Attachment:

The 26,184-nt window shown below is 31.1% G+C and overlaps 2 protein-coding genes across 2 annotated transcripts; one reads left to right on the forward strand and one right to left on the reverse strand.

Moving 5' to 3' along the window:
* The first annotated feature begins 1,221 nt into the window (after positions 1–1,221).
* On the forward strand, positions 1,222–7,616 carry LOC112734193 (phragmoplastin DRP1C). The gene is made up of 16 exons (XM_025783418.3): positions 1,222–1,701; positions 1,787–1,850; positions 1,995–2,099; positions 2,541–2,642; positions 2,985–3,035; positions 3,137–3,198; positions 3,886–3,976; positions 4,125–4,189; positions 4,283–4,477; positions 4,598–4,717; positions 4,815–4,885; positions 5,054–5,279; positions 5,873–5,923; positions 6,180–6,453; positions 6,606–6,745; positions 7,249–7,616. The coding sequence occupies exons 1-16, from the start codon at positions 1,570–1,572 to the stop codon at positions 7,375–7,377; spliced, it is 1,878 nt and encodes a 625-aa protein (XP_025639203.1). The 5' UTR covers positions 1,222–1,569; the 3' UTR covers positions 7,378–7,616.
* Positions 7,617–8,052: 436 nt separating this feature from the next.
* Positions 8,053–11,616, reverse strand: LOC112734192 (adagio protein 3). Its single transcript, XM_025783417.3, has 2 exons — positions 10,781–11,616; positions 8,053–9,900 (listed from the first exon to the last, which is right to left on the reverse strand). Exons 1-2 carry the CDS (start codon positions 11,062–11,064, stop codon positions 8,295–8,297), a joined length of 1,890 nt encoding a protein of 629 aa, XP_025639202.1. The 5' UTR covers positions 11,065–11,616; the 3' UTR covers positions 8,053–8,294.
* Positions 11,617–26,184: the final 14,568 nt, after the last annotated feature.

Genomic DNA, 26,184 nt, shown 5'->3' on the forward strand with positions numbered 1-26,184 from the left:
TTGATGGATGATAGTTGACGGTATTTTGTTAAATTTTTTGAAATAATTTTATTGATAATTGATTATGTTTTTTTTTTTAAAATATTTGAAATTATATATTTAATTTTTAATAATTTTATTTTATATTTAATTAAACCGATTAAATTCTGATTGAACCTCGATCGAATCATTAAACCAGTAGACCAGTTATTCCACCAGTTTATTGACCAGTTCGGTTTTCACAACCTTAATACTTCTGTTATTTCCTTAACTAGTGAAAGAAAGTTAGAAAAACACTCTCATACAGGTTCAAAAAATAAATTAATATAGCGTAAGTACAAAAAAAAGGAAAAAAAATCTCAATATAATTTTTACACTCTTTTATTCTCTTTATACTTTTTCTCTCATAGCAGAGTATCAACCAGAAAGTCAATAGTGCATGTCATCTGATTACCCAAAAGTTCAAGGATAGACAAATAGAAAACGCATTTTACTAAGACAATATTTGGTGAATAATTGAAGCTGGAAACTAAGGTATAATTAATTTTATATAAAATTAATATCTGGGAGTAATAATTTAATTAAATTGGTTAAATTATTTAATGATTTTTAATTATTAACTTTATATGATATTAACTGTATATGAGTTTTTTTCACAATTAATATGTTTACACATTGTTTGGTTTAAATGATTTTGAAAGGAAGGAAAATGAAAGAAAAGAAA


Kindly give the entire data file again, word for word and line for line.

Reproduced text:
The 26,184-nt window shown below is 31.1% G+C and overlaps 2 protein-coding genes across 2 annotated transcripts; one reads left to right on the forward strand and one right to left on the reverse strand.

Moving 5' to 3' along the window:
* The first annotated feature begins 1,221 nt into the window (after positions 1–1,221).
* On the forward strand, positions 1,222–7,616 carry LOC112734193 (phragmoplastin DRP1C). The gene is made up of 16 exons (XM_025783418.3): positions 1,222–1,701; positions 1,787–1,850; positions 1,995–2,099; positions 2,541–2,642; positions 2,985–3,035; positions 3,137–3,198; positions 3,886–3,976; positions 4,125–4,189; positions 4,283–4,477; positions 4,598–4,717; positions 4,815–4,885; positions 5,054–5,279; positions 5,873–5,923; positions 6,180–6,453; positions 6,606–6,745; positions 7,249–7,616. The coding sequence occupies exons 1-16, from the start codon at positions 1,570–1,572 to the stop codon at positions 7,375–7,377; spliced, it is 1,878 nt and encodes a 625-aa protein (XP_025639203.1). The 5' UTR covers positions 1,222–1,569; the 3' UTR covers positions 7,378–7,616.
* Positions 7,617–8,052: 436 nt separating this feature from the next.
* Positions 8,053–11,616, reverse strand: LOC112734192 (adagio protein 3). Its single transcript, XM_025783417.3, has 2 exons — positions 10,781–11,616; positions 8,053–9,900 (listed from the first exon to the last, which is right to left on the reverse strand). Exons 1-2 carry the CDS (start codon positions 11,062–11,064, stop codon positions 8,295–8,297), a joined length of 1,890 nt encoding a protein of 629 aa, XP_025639202.1. The 5' UTR covers positions 11,065–11,616; the 3' UTR covers positions 8,053–8,294.
* Positions 11,617–26,184: the final 14,568 nt, after the last annotated feature.

Genomic DNA, 26,184 nt, shown 5'->3' on the forward strand with positions numbered 1-26,184 from the left:
TTGATGGATGATAGTTGACGGTATTTTGTTAAATTTTTTGAAATAATTTTATTGATAATTGATTATGTTTTTTTTTTTAAAATATTTGAAATTATATATTTAATTTTTAATAATTTTATTTTATATTTAATTAAACCGATTAAATTCTGATTGAACCTCGATCGAATCATTAAACCAGTAGACCAGTTATTCCACCAGTTTATTGACCAGTTCGGTTTTCACAACCTTAATACTTCTGTTATTTCCTTAACTAGTGAAAGAAAGTTAGAAAAACACTCTCATACAGGTTCAAAAAATAAATTAATATAGCGTAAGTACAAAAAAAAGGAAAAAAAATCTCAATATAATTTTTACACTCTTTTATTCTCTTTATACTTTTTCTCTCATAGCAGAGTATCAACCAGAAAGTCAATAGTGCATGTCATCTGATTACCCAAAAGTTCAAGGATAGACAAATAGAAAACGCATTTTACTAAGACAATATTTGGTGAATAATTGAAGCTGGAAACTAAGGTATAATTAATTTTATATAAAATTAATATCTGGGAGTAATAATTTAATTAAATTGGTTAAATTATTTAATGATTTTTAATTATTAACTTTATATGATATTAACTGTATATGAGTTTTTTTCACAATTAATATGTTTACACATTGTTTGGTTTAAATGATTTTGAAAGGAAGGAAAATGAAAGAAAAGAAA